In my talk I will investigate the notions of limits and colimits in the category of C*-algebras. Both pullbacks and pushouts constructions arise as special cases of our constructions. Our main result shows that limits and colimits diagrams of C*-algebras are stable under tensoring by a fixed C*-algebra, and under crossed product with a fixed group.

Friday, October 29, 1999, Room 206 ARTS

4:00 p.m.

**Professor Franz-Viktor Kuhlmann
University of Saskatchewan**

tried to answer the question

Early on in the development of Algebraic Number Theory, people noticed the similarities between number fields (the finite extensions of the field of rational numbers) and function fields in one variable over finite fields. That is why both types of fields are subsumed under the name "global field". The similarities also carry over to the completions: the fields of p-adic numbers on the one hand, and the fields of formal Laurent series over finite fields on the other hand. For this reason, it had been suspected that Artin's conjecture would hold for the fields of p-adic numbers, after the analogous assertion had been proved by Serge Lang for the Laurent series fields. Ax and Kochen used model theory to show that the assertion, in a somewhat weaker form, carries over from the Laurent series fields to the fields of p-adic numbers. In this way, a corrected, weaker version of Artin's conjecture is proved (in fact, it was shown by Terjanian that the original conjecture is false). After this pioneering work, Ax and Kochen studied successfully the elementary properties of the fields of p-adic numbers (and also of Laurent series fields over fields of characteristic 0). However, the problem of determining the elementary properties of the Laurent series fields over finite fields remains unsolved till the present day.

In my talk, I will describe the differences between the two types of fields and show why they make the problem for the Laurent series fields over finite fields so much harder than for the fields of p-adic numbers. In particular, I will sketch the role of the "defect" (also called "ramification deficiency") of valued field extensions, and the role of additive polynomials. Finally, I will state some of my own results which are connected with this open problem.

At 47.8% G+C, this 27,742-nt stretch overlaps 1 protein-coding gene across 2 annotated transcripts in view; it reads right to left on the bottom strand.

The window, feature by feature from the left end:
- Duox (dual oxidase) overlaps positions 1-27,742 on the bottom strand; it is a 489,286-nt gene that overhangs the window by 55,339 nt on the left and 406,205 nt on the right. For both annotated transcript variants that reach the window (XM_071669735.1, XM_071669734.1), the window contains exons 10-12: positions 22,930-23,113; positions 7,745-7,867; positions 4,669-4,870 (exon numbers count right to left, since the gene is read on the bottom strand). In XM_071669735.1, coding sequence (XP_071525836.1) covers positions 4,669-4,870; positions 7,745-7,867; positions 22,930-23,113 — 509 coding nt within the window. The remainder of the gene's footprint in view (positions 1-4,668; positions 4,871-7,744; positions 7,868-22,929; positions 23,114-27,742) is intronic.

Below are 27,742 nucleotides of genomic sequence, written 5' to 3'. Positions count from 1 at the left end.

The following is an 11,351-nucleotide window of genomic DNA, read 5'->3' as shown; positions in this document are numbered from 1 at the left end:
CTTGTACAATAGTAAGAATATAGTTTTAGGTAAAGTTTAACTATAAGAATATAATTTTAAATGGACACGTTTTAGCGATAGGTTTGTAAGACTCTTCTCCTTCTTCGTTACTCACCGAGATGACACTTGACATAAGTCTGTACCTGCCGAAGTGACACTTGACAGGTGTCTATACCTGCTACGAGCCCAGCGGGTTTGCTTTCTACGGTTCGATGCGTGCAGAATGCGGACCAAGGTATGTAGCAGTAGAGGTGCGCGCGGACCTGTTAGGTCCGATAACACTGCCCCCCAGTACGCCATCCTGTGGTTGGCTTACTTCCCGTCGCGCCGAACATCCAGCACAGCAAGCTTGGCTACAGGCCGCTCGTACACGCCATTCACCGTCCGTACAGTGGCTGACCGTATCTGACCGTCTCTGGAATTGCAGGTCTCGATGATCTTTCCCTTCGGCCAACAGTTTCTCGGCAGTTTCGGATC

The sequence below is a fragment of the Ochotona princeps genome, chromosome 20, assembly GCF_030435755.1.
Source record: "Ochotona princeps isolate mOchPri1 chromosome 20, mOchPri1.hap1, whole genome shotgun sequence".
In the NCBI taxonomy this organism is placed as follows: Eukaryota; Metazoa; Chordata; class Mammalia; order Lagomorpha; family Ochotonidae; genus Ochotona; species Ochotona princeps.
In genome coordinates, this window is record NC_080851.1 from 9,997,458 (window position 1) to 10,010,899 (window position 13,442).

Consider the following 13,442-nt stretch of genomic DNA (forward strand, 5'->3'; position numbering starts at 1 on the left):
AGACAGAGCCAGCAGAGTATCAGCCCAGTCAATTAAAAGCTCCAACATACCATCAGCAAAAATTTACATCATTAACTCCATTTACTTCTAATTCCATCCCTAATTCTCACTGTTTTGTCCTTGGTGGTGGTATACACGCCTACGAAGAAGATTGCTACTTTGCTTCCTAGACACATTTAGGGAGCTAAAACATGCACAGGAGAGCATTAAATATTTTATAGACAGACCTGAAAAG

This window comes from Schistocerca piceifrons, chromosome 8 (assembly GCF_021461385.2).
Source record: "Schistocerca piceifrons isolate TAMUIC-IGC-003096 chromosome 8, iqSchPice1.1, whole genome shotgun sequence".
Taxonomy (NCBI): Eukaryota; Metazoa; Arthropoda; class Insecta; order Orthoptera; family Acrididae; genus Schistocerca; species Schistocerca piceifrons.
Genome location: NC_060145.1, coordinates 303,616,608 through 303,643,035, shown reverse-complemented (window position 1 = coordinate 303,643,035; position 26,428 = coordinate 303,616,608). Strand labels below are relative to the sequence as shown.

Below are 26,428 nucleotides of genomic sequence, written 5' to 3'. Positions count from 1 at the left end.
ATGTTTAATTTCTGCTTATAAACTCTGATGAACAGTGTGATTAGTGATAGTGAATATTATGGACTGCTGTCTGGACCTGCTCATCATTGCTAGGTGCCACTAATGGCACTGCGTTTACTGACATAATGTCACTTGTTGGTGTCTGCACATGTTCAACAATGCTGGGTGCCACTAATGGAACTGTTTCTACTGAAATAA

Friday, November 5, 1999, 4:00 p.m.

**Professor Murray Marshall
University of Saskatchewan**

gave a talk on

Hilbert's 17th Problem asks if a positive semi-definite polynomial is necessarily a sum of squares of rational functions. The talk will look at the history of Hilbert's 17th Problem, how it arose, how it was solved, and its role in twentieth century developments in real algebraic geometry, quadratic form theory, and in model theory.

Friday, November 12, 1999, 4:00 p.m.

**Professor Keith Taylor
University of Saskatchewan**

gave a talk on

The first part of this talk will be a general introduction to self-similar sets in Euclidean space following the ideas of Stricartz, Grochenig and Madych and others. The role of self-similar sets in constructing examples of wavelets will be explained. Q. Yang's formulation in scalable locally compact groups will lead to an explicit construction of wavelets based on the so-called Heisenberg group.

Friday, January 14, 2000, 4:00 p.m.

**Dr. Dean Slonowsky
Fields Institute**

gave a talk on

This talk introduces the concept of

In general, a set-indexed process is any family X = { X_A : A \in \cal
A } of random variables where \cal A is a collection of subsets
of a fixed set T. When T = **R**^d, and \cal A is a suitable
collection of Borel subsets of **R**^d, the prototypical example of
a set-indexed process is the empirical process, X(A) = 1/n
\sum_{i=1}^{n} {\rm{1{\!}I}}[ Y_i \in A ] where Y_1, Y_2,..., Y_n
are independent samples from a d-dimensional distribution F. By
multiplying the indicators in X(A) by i.i.d. zero-mean random
weights, X becomes a set-indexed martingale.

Friday, January 28, 2000, 4:00 p.m.

**Professor Murray Bremner
University of Saskatchewan**

gave a talk on

The associator (a,b,c) := (ab)c - a(bc) is an alternating trilinear product for any alternative algebra. We study this trilinear product in three related algebras: the associator in a free alternative algebra, the associator in the Cayley algebra, and the ternary cross product on 4-dimensional space. The last example is isomorphic to the ternary subalgebra of the Cayley algebra which is spanned by the non-quaternion basis elements. We determine the identities of degrees up to 7 satisfied by these three triple systems. We discover two new identities in degree 7 satisfied by the associator in every alternative algebra and five new identities in degree 7 satisfied by the associator in the Cayley algebra. For the ternary cross product we recover the ternary derivation identity in degree 5 introduced by Filippov. (This is joint work with Irvin Hentzel of Iowa State University).